Holidays on Ice
Name the funniest books? Tough call. But worthy. They say laughter is the best medicine. I don't know about that, but it's certainly cheaper, and it feels fantastic. Few things are as satisfying and fulfilling as a good belly laugh, with the eyes squeezed shut, clutching one's side and wheezing away. Love it. Unfortunately, while I find many books amusing, funny, entertaining, and grin-worthy, there are a very select few that can elicit actual laughter in me – the prized laughing out loud ('LOL', I believe the kids call it) is a rare and precious gem.
It seems to be more about a turn of phrase, and the quickness of the writer's skill that can turn a smile into a guffaw, for me, than it is about the particular situation. A description of an absurd situation can be funny, but it takes a particular style and sharpness of word choice to get me. I assume everyone is different. For instance, I have had innumerable people recommend P.G. Wodehouse to me as a writer that made them laugh until they cried. Ditto Kurt Vonnegut. And while I enjoyed both authors very much (and perhaps didn't choose the best book of each), neither made me emit so much as a titter.
One of the books that cracked me up to the point of helplessness at numerous points throughout its reading was Good Omens by Terry Pratchett and Neil Gaiman. I wish these two had collaborated on a regular basis, because while I like Gaiman fine on his own (I was a big fan of the Sandman comic series), and Pratchett is good too (though I've only explored a couple of the Discworld novel), I really think they brought out the best in each other collaboratively. I must have laughed out loud every two pages in that novel, from the very beginning, in the Dramatis Personae, when a character is described as an angel who "did not fall so much as saunter vaguely downwards".
Sometimes it's as simple as a keen sense of observation and the uncanny ability to call people on their foibles. A great example of that is the book Stuff White People Like by Christian Lander, the self-deprecating and tongue-in-cheek guide to the trends and fascinations of white people, from French immersion to hybrid cars to the HBO series The Wire and more.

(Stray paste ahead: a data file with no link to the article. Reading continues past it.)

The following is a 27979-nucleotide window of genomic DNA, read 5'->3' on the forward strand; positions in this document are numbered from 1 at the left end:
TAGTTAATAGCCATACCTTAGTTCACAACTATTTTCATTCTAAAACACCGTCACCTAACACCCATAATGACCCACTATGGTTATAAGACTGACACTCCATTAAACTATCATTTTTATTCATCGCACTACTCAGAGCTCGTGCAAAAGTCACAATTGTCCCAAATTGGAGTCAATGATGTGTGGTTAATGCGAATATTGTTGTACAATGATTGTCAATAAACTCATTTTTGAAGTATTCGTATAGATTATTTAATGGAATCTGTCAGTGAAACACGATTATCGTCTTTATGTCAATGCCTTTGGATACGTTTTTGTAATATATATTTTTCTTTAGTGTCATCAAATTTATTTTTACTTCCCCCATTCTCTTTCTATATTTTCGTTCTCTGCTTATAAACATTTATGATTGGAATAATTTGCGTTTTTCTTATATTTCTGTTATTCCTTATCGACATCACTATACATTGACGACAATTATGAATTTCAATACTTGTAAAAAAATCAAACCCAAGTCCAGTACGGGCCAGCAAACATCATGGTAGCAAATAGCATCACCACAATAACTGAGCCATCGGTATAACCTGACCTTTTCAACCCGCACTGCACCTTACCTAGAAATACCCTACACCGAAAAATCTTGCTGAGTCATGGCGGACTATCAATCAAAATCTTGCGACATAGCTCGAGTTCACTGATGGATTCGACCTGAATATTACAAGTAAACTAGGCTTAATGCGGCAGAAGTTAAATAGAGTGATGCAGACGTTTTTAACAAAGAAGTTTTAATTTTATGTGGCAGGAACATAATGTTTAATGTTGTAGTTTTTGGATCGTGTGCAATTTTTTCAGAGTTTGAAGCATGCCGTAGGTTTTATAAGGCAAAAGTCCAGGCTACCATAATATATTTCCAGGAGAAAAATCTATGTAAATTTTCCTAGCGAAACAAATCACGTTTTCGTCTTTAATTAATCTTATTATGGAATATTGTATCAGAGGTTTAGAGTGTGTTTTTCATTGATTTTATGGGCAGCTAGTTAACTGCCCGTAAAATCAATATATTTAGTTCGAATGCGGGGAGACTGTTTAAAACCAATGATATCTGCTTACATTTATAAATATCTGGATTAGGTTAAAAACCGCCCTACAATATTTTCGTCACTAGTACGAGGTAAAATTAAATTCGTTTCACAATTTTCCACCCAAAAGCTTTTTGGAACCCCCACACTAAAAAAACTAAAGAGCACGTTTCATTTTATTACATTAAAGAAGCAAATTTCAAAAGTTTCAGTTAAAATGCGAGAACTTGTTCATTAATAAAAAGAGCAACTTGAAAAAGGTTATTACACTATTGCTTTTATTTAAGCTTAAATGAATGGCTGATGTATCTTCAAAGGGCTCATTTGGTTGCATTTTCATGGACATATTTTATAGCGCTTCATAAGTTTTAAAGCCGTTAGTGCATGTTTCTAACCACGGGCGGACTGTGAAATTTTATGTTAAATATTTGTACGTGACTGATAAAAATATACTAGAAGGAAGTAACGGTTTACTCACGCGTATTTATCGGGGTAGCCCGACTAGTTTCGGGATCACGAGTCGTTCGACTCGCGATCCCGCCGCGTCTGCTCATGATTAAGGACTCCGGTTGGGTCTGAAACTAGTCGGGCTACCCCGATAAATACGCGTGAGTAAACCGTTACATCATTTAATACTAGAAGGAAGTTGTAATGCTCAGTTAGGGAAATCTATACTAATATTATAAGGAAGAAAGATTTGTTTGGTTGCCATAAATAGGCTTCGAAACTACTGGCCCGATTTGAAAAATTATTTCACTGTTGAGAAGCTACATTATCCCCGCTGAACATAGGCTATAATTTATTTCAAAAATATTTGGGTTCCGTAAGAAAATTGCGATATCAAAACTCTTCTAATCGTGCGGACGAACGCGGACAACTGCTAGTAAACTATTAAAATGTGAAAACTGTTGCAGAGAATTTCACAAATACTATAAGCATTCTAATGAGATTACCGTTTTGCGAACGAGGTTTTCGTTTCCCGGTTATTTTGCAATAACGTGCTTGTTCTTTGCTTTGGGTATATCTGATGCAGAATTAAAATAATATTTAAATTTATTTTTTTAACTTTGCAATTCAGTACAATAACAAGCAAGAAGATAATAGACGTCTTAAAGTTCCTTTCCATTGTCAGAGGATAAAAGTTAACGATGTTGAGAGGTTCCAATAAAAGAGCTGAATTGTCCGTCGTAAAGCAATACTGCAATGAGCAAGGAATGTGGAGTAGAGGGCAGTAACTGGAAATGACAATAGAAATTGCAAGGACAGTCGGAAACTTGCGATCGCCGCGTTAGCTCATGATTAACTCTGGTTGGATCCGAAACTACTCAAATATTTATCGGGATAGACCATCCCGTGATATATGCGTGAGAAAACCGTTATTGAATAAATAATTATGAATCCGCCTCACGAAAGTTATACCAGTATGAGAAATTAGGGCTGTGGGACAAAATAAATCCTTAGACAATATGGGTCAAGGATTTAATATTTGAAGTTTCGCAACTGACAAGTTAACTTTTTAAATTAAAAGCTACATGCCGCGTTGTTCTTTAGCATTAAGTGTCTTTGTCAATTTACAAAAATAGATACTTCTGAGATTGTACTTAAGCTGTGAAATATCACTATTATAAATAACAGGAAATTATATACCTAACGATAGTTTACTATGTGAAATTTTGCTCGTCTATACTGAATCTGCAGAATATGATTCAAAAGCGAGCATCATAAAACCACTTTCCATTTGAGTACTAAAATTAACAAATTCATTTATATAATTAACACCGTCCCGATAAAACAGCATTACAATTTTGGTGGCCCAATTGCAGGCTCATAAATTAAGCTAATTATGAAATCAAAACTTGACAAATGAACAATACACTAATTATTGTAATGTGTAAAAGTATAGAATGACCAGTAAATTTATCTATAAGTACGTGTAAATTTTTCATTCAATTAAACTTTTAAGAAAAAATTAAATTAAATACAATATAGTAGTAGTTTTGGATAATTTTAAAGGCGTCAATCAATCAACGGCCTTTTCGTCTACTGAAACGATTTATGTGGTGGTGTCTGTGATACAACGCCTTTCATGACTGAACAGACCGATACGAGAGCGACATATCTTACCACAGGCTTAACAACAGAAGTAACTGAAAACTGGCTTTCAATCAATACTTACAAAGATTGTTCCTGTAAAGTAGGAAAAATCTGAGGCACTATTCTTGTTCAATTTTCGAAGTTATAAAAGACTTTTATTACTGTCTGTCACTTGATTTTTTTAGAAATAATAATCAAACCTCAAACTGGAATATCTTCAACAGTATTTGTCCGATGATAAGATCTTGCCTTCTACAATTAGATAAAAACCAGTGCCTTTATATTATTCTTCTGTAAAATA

Another writer who sometimes hits my funny bone in just the right way is David Sedaris. Sometimes I find him too caustic, too neurotic or too bitter to get me going, but some of his pieces have been perfection. A friend gave me a copy of Sedaris' Holidays on Ice for Christmas one year, and I phoned him and read a passage from the story Santaland Diaries to him, snorting and choking and cackling my way through the whole bit. The premise of Santaland Diaries is Sedaris' stint as a Christmas elf at Macy's Department Store, while trying to get on his feet in New York (a problem I sense he does not possess today).
"Often the single adults are foreigners who just happened to be shopping at Macy's and got bullied into the Maze by the Entrance Elf, whose job it is to hustle people in. One moment the foreigner is looking at china, and the next thing he knows he is standing at the Magic Tree, where an elf holding a palm-sized counter is asking how many in his party are here to see Santa.
"How many in your party?"
The foreigner answers, "Yes."
"How many in your party is not a yes or no question."
Then a Santa Elf leads the way to a house where the confused and exhausted visitor addresses a bearded man in a red suit, and says, "Yes, OK. Today I am good."He shakes Santa's hand and runs, shaken, for the back door.
What is it about that passage that makes me laugh? I can't rightly say. I know I'm tickled by the use of the word "shaken"– perhaps because it's a word generally reserved for serious, traumatic situations, and this is light and strange and funny? Maybe we don't need to dissect it this much, opting instead to simply enjoy.
All I know is what works for me, and the below selection is a pretty good chunk of what has made me annoy my husband by squeaking like a delighted hamster and shaking the bed with laughter while he tries to sleep.
What about you? What books have made you laugh out loud, from a chuckle to a bark, a giggle to a guffaw? Leave us a comment below (via Facebook) or send us an email - you may see your suggestion in a future feature.
Have a Laugh with the AbeBooks Staff . › Play Video
From the bizarre generic world of living in the suburbs, to the trials and tribulations of raising kids, Erma Bombeck phrased things in a way as to make the banal laugh-out-loud funny.